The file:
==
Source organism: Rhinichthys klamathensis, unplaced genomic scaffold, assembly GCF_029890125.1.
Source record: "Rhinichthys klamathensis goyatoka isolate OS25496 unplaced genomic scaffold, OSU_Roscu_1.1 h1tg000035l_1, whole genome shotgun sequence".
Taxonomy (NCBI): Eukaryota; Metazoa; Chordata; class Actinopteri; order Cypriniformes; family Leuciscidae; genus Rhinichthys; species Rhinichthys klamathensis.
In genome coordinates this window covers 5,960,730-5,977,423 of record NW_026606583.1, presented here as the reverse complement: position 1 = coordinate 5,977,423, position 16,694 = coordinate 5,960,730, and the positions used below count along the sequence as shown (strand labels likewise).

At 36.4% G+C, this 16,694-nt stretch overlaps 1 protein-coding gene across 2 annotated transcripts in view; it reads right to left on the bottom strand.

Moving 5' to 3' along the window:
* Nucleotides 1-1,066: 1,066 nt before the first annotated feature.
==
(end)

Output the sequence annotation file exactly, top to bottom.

Source organism: Rhinichthys klamathensis, unplaced genomic scaffold, assembly GCF_029890125.1.
Source record: "Rhinichthys klamathensis goyatoka isolate OS25496 unplaced genomic scaffold, OSU_Roscu_1.1 h1tg000035l_1, whole genome shotgun sequence".
Taxonomy (NCBI): Eukaryota; Metazoa; Chordata; class Actinopteri; order Cypriniformes; family Leuciscidae; genus Rhinichthys; species Rhinichthys klamathensis.
In genome coordinates this window covers 5,960,730-5,977,423 of record NW_026606583.1, presented here as the reverse complement: position 1 = coordinate 5,977,423, position 16,694 = coordinate 5,960,730, and the positions used below count along the sequence as shown (strand labels likewise).

At 36.4% G+C, this 16,694-nt stretch overlaps 1 protein-coding gene across 2 annotated transcripts in view; it reads right to left on the bottom strand.

Moving 5' to 3' along the window:
* Nucleotides 1-1,066: 1,066 nt before the first annotated feature.